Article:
Phase 1 of building construction underway
By Denise Strub
The Bolivar Bullet
Eighteen years ago, the Fannie Lou Hamer Cancer Foundation was formed and this year, physical evidence of its existence began to take shape.
“We bought the land for the foundation center in 2007 and broke ground in 2019,” said Founder Freddie White-Johnson, who added the group has been raising money along the way and conducting programs.
White-Johnson said the foundation hasn’t stopped serving the community despite the pandemic and having lost several key board members to death. Founding members Dr. Alfio Rausa, Attorney Carver Randle Sr. and Edgar Donahoe, a Sunflower County supervisor, all died in 2018.
“That was a difficult time for us,” said White-Johnson. “This type of work is not for everyone. It’s not eight to five. You have to have a heart for it.”
Now with a full board, White-Johnson said Phase 1 of construction, preparing the property, is underway though the weather has stalled progress a bit.
Phase 2 will be completion of the headquarters, or office space, and Phase 3 will be completion of the event center.
“It will be sort of L-shaped. The headquarters will face Flora Street in Ruleville and the event center will face Miss. Highway 8. Hopefully we’ll be done by October of 2023,” she said.
The Foundation will sit on over five acres of land. White-Johnson said three acres were purchased from Luster Bayless and two acres were donated, as was a half acre from Billy Marlow, who is the executive director of the North Sunflower Medical Center Foundation.
White-Johnson said Ruleville was chosen as the foundation site for many reasons. One of the most important was the success of North Sunflower Medical Center and the positive work it has done in the community.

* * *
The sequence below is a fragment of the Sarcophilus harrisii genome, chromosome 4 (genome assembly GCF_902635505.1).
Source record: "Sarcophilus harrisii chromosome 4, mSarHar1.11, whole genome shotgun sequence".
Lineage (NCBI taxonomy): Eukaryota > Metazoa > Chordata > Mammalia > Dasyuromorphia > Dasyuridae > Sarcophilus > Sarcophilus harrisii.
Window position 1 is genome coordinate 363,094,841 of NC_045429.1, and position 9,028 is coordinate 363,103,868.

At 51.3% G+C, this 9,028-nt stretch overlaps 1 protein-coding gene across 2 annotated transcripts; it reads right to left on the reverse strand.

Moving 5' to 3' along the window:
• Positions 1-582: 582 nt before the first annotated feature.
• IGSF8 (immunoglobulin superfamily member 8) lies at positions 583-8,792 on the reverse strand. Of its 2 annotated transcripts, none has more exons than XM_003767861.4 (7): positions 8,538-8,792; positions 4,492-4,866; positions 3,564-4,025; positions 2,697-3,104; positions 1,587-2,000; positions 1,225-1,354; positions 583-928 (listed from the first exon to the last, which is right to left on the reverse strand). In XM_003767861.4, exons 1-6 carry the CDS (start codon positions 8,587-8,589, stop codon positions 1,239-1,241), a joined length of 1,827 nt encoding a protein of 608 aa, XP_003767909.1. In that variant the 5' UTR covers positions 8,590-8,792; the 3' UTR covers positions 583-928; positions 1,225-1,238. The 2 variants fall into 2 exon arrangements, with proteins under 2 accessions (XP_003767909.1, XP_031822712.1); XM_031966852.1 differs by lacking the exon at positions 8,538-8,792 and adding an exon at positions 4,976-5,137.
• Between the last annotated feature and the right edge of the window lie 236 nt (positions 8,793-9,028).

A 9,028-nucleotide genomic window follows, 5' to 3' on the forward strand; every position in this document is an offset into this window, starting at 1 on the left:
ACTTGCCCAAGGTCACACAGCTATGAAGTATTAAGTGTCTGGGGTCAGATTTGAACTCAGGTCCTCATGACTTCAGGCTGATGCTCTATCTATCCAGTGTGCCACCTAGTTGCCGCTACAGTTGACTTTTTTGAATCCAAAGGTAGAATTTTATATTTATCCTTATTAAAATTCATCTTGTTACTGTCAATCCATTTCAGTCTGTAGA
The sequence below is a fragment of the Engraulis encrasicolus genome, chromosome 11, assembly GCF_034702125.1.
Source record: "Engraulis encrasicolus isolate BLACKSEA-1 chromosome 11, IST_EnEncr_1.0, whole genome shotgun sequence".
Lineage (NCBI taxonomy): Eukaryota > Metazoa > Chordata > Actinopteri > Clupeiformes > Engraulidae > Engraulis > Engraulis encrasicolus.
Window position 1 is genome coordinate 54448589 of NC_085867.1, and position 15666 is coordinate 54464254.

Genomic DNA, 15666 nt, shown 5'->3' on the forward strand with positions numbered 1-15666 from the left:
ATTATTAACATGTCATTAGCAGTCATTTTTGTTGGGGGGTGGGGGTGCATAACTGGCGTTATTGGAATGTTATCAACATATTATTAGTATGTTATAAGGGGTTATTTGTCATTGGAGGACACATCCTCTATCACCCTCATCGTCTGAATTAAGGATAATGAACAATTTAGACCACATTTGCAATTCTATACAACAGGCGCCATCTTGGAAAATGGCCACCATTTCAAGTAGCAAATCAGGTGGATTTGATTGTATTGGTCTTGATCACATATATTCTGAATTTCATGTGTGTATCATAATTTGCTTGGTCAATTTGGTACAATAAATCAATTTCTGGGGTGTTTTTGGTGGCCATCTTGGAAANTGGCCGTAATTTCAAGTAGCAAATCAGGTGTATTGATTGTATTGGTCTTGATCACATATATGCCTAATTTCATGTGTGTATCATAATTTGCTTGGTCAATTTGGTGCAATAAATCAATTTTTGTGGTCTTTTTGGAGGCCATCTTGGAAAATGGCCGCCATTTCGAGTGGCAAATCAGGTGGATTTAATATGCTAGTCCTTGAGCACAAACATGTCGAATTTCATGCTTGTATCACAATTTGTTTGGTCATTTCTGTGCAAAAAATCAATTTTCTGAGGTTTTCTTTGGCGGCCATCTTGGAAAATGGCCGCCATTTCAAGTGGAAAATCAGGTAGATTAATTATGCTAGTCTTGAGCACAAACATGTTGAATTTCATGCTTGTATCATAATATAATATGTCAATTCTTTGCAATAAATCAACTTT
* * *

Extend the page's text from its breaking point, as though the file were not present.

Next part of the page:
She said the Mississippi Delta and the black community are in dire need of services, especially preventative services.
“We need to make sure the community is screened for all types of cancer, including breast, prostate and colon.”
She added Fannie Lou Hamer, who lived in Ruleville, died of breast cancer at the age of 59, making her the perfect namesake for the foundation.
Hamer is widely known as a civil rights leader. She coined the phrase, “I’m sick and tired of being sick and tired.”
“The Fannie Lou Hamer Cancer Foundation is not about civil rights. It’s about screenings, outreach, education and awareness.”
White-Johnson added despite not having a facility, the foundation has been working in the community. “We’ve had about 1,000 volunteers in the area educating on prostate cancer. Early detection is key.”
She said the foundation won’t be a place for medical exams. “There’s no reason to duplicate services, especially because North Sunflower Medical Center provides those.
“In the long run, the foundation’s work will save the Delta and Mississippi money by preventing cancer instead of dealing with the costs of people with cancer,” said White-Johnson.
For White-Johnson, the foundation is a mission. “Again, I say you have to have a heart for this type of work. It’s not easy.”
White-Johnson has been instrumental in obtaining funds from the state legislator and in getting a license plate named after Hamer, wherein money from the purchase of the plate goes to the foundation.